Remorseless German boffins have come up with the greatest boon to humanity since self-warming hand cream: they have invented cycle helmets which begin to smell disgusting once they need to be replaced. Many cyclists like to wear helmets in order to protect the bonce in the event of a mishap. The cheapest and lightest type of …
So, can this ...
...also please be employed on politicians and governments ?
When they crack, they begin to stink and need to be replaced immediately ?
Oh wait, that happens the day after general elections anyway. Haw haw haw.
Not sure I'd want to smell...
...in the event of an accident.
Even as a trained first aider, treating people can be pretty unpleasant with all the bodily fluids involved. Not sure I like the sound of trying to give CPR to someone whose head is covered in something designed to smell horrible.
So long as it doesn't actually leak out it should be ok though.
Great, so not only have you been hit by a car, with all of the associated injuries that causes, but your also going to smell atrocious too! The Ambo's are going to love you!
Because nobody wants to walk around with a stinky helmet.
No, it won't.
How do you think I keep my helmet from being stolen? If somebody wants it THAT bad, they can have the stinky thing.
Socks have been made this way for centuries.
Nice idea, but for the smell
Couldn't they leak easily-washed-off pigment instead?
How would anyone notice this additional aroma?
I'd be happier pumping out BO as a cyclist than pumping out CO as a lazy lardarse four-wheeled death wagon driver.
Re: Stinky cyclists?
Let's not have this thread descend into a cyclists-vs-the-world type deal for once? Stay on topic and be NICE. I'm aiming for an aggro-reduced Tuesday.
Re: Stinky cyclists?
Have the best of both worlds, get a folding bike to keep in the back of the car and then you can emit loads of CO *and* BO by swapping transport mode part-way.
I leave my cycle helmet at home, that keeps it nice and safe.
'I'm aiming for an aggro-reduced Tuesday.'
Even if she has to kill someone to do it.
Re: Stinky Cyclists?
It's usually cyclists vs cyclist-haters though. Generally we have no problem with anyone else.
Re: Stinky Cyclists?
"It's usually cyclists vs cyclist-haters though. Generally we have no problem with anyone else."
There's a third group?
Re: There's a third group?
Yes. Why, what's your point?
The last thing I'd want to be told..
.. is that I've got a smelly helmet.
I can't believe I missed the boat on the smelly helmet gags. I'm so ashamed.
By the way, just so everyone's aware
Small-scale elective studies indicate that cycle helmets may alleviate serious injuries: large-scale population studies indicate they don't. The risks are in any case very small; and in the couple of minor accidents I've been involved in in my life, I was glad not to be wearing one.
Mark it depends on the country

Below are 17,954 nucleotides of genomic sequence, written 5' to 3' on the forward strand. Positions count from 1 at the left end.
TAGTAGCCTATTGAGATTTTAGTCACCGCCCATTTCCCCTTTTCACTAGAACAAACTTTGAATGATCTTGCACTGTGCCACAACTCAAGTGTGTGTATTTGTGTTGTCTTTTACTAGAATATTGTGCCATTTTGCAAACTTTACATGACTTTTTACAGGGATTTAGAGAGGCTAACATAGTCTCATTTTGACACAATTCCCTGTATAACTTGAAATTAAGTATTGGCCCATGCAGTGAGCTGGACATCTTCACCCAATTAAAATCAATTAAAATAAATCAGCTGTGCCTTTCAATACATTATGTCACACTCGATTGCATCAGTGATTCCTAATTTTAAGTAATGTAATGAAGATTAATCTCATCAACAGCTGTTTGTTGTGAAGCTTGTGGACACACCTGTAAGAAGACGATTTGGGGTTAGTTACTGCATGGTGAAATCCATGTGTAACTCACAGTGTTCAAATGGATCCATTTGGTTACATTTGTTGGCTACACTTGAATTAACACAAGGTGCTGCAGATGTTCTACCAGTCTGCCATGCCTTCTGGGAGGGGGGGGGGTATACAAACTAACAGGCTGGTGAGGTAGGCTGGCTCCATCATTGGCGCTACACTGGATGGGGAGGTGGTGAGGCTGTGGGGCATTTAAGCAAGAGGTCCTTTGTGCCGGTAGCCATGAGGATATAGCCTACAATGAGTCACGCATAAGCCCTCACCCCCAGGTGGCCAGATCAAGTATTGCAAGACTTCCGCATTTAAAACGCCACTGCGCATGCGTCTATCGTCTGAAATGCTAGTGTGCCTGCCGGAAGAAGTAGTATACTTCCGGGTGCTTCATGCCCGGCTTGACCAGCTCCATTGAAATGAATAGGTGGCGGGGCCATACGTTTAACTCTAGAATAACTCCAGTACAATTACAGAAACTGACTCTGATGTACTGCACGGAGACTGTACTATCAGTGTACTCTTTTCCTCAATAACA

In Australia, where it is now compulsory to wear a helmet, believe me it saves lives (as proven by the stats, i cant be bothered finding them now, but there available online). The reason is that in Aus, there are no bike paths and because our cities tend to be spread out with less traffic it means if you get hit by a car its guaranteed to be doing the speed limit and so will cause maximum damage.
In Germany, where i now live, I've never felt the need to wear a helmet. In Bremen (and most other cities) dedicated cycle paths run along the sidewalks (usually away from the roads) and so the only points where your likely to have a crash is at intersections, when someone is backing out of/or into their driveway or with pedestrians. None of which occurs at high speed.
So your right in some cases it works in some it doesnt... But even in small crashes I've never come across a case where wearing a helmet has been detrimental...
Get the evidence
Authoritative information can be found at http://www.cyclehelmets.org/ . Recommended for anyone interested in making an informed choice.
By the way
It was clear from your reasoning that you didn't wear a helmet during a couple of accidents.
Well, for my part...
I had a pretty spectacular fall and the helmet absorbed the impact well enough that I didn't even realise my head had contacted the ground. It also ensured that neither my face nor my glasses connected with the nasty rough bitumen --either would have been messy.
I'll be glad after your next accident, but perhaps you could get a 'do not put on life support' tatto? or become a Jehovas Witness? I don't want to be paying your hospital bill whilst you are in a coma...
I was glad to be wearing one....
....when a lorry pulled out of a side road right in front of me "I left you room to go round guv.." Yes, on the wrong side of the road on a busy blind bend....
I was glad my wife was wearing one when some silly woman was paying more attention to her child in the back seat than the road she was pulling out into. Cue one cyclist on the floor with a helmet split in two.
My brother in law wishes his brother had been wearing one when a car overtook at the wrong point and hit him. Minor scratches, cuts and bruises, apart from the bang to his head which left him severly brain damaged.
@lglethal Re: Cycle paths
...are invariably full of broken glass, grit and inconsiderately parked cars (certainly round where I live anyway). Where off-carriageway cycle tracks exist these are generally even worse in this regard, and there is an increased risk of accidents where the path rejoins the main carriageway or crosses a junction. They are death traps imho, and quite a few studies back this up. Most recent one I read indicated junctions of cycle track/road 3 times more likely to cause accident than if just using the road junction.